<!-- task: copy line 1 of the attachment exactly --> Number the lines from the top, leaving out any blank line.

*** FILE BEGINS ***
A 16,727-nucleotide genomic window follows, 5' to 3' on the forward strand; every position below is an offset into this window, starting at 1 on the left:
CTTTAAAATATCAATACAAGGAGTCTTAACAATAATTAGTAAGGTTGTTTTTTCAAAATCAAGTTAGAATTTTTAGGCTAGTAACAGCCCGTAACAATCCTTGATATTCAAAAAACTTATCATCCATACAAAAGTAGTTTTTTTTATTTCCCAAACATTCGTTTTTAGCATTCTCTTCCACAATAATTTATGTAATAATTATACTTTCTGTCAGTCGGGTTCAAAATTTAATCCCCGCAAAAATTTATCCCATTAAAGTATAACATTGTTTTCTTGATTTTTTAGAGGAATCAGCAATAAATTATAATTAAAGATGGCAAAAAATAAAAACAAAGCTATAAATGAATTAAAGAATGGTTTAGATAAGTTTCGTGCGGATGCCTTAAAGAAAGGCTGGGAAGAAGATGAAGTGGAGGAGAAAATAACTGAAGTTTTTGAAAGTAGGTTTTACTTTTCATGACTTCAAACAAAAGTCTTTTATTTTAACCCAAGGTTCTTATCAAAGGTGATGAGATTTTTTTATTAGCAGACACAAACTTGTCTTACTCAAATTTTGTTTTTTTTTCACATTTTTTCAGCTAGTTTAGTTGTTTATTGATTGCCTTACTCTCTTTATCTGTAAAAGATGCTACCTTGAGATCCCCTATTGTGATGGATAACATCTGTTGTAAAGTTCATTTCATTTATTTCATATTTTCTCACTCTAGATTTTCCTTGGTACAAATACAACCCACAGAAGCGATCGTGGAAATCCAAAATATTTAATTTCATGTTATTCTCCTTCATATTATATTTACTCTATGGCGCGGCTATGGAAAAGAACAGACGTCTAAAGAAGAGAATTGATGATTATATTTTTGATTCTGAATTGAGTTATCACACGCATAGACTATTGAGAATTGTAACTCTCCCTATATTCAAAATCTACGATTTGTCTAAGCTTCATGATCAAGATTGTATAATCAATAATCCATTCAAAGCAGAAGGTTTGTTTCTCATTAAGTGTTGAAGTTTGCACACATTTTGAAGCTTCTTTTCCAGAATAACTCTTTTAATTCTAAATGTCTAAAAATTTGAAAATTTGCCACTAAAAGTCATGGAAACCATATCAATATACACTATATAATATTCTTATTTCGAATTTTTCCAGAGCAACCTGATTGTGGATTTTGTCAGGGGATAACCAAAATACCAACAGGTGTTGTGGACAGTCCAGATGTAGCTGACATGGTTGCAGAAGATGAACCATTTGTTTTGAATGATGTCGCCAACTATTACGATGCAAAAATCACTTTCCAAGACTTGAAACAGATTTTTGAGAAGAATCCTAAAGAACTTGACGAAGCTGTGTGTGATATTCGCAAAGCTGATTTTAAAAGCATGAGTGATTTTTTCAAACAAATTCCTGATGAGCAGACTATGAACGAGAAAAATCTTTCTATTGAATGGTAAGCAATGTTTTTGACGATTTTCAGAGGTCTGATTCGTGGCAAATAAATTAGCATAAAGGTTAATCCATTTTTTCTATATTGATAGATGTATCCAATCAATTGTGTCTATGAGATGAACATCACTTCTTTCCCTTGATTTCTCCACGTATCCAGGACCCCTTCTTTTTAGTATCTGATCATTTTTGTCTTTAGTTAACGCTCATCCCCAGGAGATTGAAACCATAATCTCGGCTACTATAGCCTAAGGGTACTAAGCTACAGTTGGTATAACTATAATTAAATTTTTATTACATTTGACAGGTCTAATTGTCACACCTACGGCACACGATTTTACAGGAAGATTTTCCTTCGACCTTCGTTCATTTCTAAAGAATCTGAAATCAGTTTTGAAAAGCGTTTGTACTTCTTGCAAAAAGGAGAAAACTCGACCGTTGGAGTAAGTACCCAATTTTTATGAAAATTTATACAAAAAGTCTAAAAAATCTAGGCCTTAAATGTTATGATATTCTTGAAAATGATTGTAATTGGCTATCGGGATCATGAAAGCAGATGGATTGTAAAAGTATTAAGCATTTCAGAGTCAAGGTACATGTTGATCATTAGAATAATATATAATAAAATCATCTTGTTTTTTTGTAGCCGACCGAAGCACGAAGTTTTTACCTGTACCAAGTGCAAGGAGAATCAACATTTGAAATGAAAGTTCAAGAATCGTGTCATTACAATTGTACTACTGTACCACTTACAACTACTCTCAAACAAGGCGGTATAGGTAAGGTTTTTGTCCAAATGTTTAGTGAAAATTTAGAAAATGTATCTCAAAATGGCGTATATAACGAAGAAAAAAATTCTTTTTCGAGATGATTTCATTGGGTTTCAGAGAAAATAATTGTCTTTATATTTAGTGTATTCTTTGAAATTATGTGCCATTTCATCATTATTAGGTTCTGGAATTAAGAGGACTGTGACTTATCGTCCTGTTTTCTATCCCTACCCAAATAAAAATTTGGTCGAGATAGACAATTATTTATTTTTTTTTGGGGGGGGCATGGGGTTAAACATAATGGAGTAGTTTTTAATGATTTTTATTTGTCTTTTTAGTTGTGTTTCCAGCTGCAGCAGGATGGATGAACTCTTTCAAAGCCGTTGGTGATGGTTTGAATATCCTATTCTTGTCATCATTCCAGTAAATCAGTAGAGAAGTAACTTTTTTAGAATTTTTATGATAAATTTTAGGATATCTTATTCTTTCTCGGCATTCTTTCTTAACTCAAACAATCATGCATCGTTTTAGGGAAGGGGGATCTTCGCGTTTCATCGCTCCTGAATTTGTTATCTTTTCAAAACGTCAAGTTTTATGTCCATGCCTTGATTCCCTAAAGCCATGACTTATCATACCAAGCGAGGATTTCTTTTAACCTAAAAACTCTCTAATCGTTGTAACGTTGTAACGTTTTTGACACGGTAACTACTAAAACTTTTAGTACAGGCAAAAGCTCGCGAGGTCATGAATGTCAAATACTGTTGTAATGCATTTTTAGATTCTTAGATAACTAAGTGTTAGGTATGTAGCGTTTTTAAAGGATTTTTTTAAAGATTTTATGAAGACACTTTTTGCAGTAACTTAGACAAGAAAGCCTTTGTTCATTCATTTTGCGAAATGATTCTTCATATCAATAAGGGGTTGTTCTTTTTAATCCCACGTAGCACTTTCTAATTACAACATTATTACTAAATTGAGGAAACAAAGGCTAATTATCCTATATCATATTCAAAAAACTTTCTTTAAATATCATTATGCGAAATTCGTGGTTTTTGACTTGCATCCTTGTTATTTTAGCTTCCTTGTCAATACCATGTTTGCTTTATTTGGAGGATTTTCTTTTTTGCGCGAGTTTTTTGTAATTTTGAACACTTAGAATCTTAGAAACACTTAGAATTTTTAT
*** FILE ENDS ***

A 16,727-nucleotide genomic window follows, 5' to 3' on the forward strand; every position below is an offset into this window, starting at 1 on the left: